Showing three episodes of anything in one go is a disaster for my tv schedule these days, but I’ve finally managed to catch up with the concluding episodes (including, thanks to Jed, the one my Sky box messed up), so it’s time for the post-Dollhouse post-mortem.
First and best by far was the brilliant episode 11. Exciting, tense, fast and with the mother of all twists. Actually there were two massive twists, which I would not have seen coming in ten seasons, so make that the mother and father of all twists. There was still room amongst the action and the jaw-dropping for a few gems of dialogue, though, with the best lines to be found in Topher’s little speech to Ivy: “You have a remarkable brain. I think it should stay in your head” was funny, “Don’t become me” was heartbreaking.
After episode 11, there was really nowhere to go but down a little bit. While episode 12 was great in parts – who doesn’t love Victor’s Topher imprint? – it did eventually turn into lots of scenes of people confronting or fighting each other in corridors or techy-type rooms. There were some fantastic moments – Adele’s magnificently cool “I’m sure I’ll be far more talkative with my brains splattered all over Topher” for instance – and yes, it was enjoyable, but it also got a tad repetitive. Not to mention there being a total disconnect between the main episode and the coda at the end. I wasn’t quite sure how they followed on from each other and an oblique line in episode 13 didn’t really cut it as an explanation.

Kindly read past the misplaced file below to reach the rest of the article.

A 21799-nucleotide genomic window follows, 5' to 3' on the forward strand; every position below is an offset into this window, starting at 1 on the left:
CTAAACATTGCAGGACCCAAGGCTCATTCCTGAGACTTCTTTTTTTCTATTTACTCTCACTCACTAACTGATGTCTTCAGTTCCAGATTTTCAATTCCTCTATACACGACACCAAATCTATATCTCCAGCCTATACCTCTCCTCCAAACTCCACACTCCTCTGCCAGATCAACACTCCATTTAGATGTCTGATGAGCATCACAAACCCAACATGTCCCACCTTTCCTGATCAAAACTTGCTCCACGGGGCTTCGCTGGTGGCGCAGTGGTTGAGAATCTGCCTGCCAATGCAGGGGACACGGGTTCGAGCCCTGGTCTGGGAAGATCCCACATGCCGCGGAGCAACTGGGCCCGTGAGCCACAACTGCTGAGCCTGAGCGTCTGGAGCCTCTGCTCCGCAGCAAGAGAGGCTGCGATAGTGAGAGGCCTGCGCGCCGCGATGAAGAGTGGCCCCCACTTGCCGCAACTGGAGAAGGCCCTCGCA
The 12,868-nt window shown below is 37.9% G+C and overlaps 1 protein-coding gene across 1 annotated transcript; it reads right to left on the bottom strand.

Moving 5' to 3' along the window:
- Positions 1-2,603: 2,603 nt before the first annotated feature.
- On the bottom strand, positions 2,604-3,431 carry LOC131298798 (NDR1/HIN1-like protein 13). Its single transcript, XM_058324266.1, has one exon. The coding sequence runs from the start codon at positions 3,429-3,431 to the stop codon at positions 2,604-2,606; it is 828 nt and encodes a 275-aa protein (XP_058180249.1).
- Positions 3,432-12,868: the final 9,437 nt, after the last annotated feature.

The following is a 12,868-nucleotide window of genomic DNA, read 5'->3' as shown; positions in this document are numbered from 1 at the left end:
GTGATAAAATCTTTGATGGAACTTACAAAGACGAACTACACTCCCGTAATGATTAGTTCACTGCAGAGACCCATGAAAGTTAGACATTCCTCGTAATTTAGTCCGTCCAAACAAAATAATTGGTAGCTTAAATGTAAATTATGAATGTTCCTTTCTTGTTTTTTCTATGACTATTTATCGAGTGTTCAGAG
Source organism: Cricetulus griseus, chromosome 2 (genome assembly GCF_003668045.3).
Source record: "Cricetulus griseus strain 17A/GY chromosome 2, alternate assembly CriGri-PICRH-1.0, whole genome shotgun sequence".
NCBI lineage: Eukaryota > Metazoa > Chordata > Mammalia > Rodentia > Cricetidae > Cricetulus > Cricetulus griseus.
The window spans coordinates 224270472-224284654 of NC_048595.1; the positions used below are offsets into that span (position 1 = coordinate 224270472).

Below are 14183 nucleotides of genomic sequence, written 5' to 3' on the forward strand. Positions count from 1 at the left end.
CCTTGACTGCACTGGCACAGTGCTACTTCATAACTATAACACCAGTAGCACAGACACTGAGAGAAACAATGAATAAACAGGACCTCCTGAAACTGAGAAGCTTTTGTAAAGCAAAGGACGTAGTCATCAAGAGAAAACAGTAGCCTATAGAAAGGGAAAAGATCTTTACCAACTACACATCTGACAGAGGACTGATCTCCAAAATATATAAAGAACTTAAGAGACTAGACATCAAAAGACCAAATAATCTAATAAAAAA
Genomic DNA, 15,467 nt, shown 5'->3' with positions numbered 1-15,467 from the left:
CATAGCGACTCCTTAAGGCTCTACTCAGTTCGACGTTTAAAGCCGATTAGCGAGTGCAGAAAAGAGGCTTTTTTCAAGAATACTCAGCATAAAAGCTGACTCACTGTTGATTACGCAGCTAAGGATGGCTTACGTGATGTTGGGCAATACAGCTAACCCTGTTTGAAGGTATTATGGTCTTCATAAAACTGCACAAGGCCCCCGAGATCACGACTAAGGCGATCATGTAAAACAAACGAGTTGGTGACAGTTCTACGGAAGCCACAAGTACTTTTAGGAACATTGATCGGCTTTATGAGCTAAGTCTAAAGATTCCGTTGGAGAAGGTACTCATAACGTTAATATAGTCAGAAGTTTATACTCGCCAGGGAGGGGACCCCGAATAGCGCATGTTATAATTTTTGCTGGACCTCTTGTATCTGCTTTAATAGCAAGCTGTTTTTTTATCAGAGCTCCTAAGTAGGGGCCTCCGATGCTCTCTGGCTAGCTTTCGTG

Talking of episode 13 aka “Epitaph Two”, then? Hm. Mixed results there too, I’m afraid. Action-packed, and with several punch-the-air highs and hang-your-head lows, as well as a welcome guest star in the shape of ssssh-spoiler, there was plenty to get excited about. But the whole thing took on too much of a Mad Max-ian vibe, with the “Butchers” (very reminiscent of the “Reavers” from Whedon’s “Serenity”) and “Techheads” and whatnot, turning it into one of those odd little post-apocaplytic B-movies they sometimes show on cable channels to fill a quiet slot. The post-technological-revolution B-movies where people eat each other. Ugh.
Thank goodness then for the quieter moments in Epitaph Two, mostly featuring – like the best moments all season – Adele and Topher. If you’d told me at the start of season 1 which two characters I’d end up liking the most, I’d have laughed at you. But the tenderness and sadness between Olivia Williams and the astonishingly good Fran Kranz very nearly broke my heart and when you consider how annoying both characters were back in the day, that’s nothing short of remarkable.
As well as them though, Whedon pulled the last episode together in the last third or so, and suddenly, away from all the posturing and pontificating and ninja-fighting, there was self-sacrifice, redemption, hope and a poignant, elegiac quality to the end of this show which had defied appalling ratings and common sense to make it to a second season at all.
But make it, it did, both intriguing and infuriating me on the way. In the end, there were plenty of weak moments this season, and a fair few in the final three episodes, but it was light years in quality from where Dollhouse started. Away back at the beginning, Jed said that, despite the problems with the first few episodes, there was “something going on there” in amongst the dross, and Jed was right. Goodnight, Echo, I’m glad we made it this far.